There are two typos in Table 1 in K07: the position angle of the Aa+b pair should be $25.9 \pm 1.0 ^{\circ}$ for the 2000 Feb 20 data from Macintosh et al. (2001), who gave $25.9 \pm 0.5 ^{\circ}$; and it should be $24.2 \pm 3.0 ^{\circ}$ for the 22 Feb. 2000 data from Brandeker et al. (2003), who gave $24.15 \pm 2.8 ^{\circ}$; the Feb. 2000 positions of Ab relative to Aa are correctly plotted in Fig. 3 in K07; however, the signs of the RA values given in Fig. 3 in K07 are wrong. Since the slightly fainter Ab is located towards the NE in Feb. 2000 (Macintosh et al. 2001; Brandeker et al. 2003) and Dec. 2005 (K07), the RA axis in Fig. 3 in K07 should go from west (left, negative RA changes) to east (right, positive RA changes).

All Tables

Table 1:   Astrometry of TWA 5 A and B.

All Figures

  \begin{figure}
\par\includegraphics[angle=270,width=9cm,clip]{aa13917-09-fig1.ps}
\end{figure} Figure 1:

Position angle (in degrees) versus observing epoch (JD - 2 450 000 in days) for corrected data listed in Table 1. The dotted lines (starting from the 2008 data point opening to the past) indicate maximum PA change due to orbital motion for a circular pole-on orbit. The full lines with strong positive slope in the lower right corner are for the background hypothesis, if the bright central star (TWA 5 A) had according to its known proper motion, while the fainter northern object (now known as B) would be a non-moving object; the data points are inconsistent with the background hypothesis by many $\sigma $. All data points are fully consistent with common proper motion, but not exactly identical proper motion (plotted as dashed line). Instead, the data are fully consistent with orbital motion (inclination between pole-on and face-on), because the PA appears to decrease by ${\sim }0.26^{\circ }$ per year (plotted as a best fit, full line).

Open with DEXTER
In the text

  \begin{figure}
\par\includegraphics[angle=270,width=9cm,clip]{aa13917-09-fig2.ps}
\end{figure} Figure 2:

Separation (in arcsec) versus observing epoch (JD - 2 450 000 in days) for corrected data listed in Table 1. The dotted lines (starting from the 2008 data point opening to the past) indicate maximum possible separation change due to orbital motion for a circular edge-on orbit. The expectation for the background hypothesis is not shown for clarity and because it was already rejected in the previous figure. All data points are fully consistent with common proper motion, but not exactly identical proper motion (plotted as dashed line). Instead, the data are fully consistent with orbital motion (inclination between pole-on and edge-on), because the separation decreases by ${\sim }5.4$ mas per year (plotted as a best fit, full line).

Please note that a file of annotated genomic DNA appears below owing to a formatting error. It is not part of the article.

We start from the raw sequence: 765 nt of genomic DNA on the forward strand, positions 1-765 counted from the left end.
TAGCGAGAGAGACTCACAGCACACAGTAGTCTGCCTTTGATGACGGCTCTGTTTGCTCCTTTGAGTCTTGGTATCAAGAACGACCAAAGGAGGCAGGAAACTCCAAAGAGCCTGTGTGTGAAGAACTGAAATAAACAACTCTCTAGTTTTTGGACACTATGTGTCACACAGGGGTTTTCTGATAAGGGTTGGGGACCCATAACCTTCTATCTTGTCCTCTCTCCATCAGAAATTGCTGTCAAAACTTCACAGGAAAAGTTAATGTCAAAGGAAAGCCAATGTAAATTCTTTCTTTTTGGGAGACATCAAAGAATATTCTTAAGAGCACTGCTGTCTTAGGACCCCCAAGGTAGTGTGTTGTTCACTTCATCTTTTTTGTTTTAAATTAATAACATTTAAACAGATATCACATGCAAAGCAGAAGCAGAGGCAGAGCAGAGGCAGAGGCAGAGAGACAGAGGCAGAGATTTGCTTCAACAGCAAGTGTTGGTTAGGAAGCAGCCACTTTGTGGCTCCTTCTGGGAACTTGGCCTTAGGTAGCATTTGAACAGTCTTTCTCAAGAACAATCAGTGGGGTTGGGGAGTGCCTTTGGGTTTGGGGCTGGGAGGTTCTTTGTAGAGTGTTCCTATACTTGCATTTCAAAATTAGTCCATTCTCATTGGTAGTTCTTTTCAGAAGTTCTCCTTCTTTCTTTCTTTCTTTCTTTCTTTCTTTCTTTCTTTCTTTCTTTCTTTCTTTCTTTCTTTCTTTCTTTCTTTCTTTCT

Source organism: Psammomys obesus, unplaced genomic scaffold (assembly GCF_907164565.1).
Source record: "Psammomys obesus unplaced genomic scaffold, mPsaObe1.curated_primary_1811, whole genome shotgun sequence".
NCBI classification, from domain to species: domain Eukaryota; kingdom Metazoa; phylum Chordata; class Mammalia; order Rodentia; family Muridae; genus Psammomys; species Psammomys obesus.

Open with DEXTER
In the text

  \begin{figure}
\par\includegraphics[width=9cm,clip]{aa13917-09-fig3.ps}\vspace*{1.5mm}
\end{figure} Figure 3:

Separations in $\delta $ versus $\alpha $ (both in arcsec) for corrected data listed in Table 1. The brown dwarf B moves to the south-west (relative to A). We tried to fit a geometric orbit for different models of motion of B wrt A: solid (black) line for an elliptic orbit of B around A (best fit), dotted (red) line for a circular orbit of B around A, dashed (green) line for constant change in separation in $\alpha $ and $\delta $ (as if B would be a background object, i.e. with negligible parallax for B, with proper motion of B being different from A, and taking into account parallactic motion of TWA 5 A at a distance of $44 \pm 4$ pc; for clarity, we do not plot the yearly parallactic wobble (for $\pm 44$ pc) and its uncertainty ($\pm 4$ pc), but show the relevant model as averaged straight line motion), and dash-dotted (magenta) line for hyperbolic motion of B wrt A (i.e. B being ejected); an additional model (constant separation in $\alpha $ and $\delta $) is not plotted. We list the odds ratios from Bayesian statistics in the upper right: the ellipse is 2 to 3 times more likely than the constant change (background) and the hyperbola (ejected), respectively. While this is only a geometric fit, we point out that the first two data points with small errors (1998 from HST) are in the upper left (NE), the data from the middle epochs (2000) are in the center of the plot (large errors), and the last two data points with small errors (2007 and 2008 from NACO) are in the lower right (SW), i.e. following the (geometric) orbit.

Open with DEXTER
In the text

  \begin{figure}
\par\includegraphics[width=9cm,clip]{aa13917-09-fig4.ps}\vspace*{1.5mm}
\end{figure} Figure 4:

Phase-folded residuals (in arcsec) from the (best) geometric fit (elliptic orbit of TWA 5 B around the photocenter of Aa+b, similar to Fig. 3, but for uncorrected data) with data points with error bars ( uncorrected data from Table 1 after subtraction from best-fit orbit), best-fitting sinusoid for residuals (full black line), and its $\pm 1 \sigma $ limits (as dashed-dotted red lines). Period ( $5.72 \pm 1.14$ yr), amplitude ($18 \pm 9$ mas), and phase zero point (epoch 1998, at phase 0.0 and 1.0) of these residuals are fully consistent with the orbit of Ab around Aa found in K07, see Sect. 4.

Open with DEXTER
In the text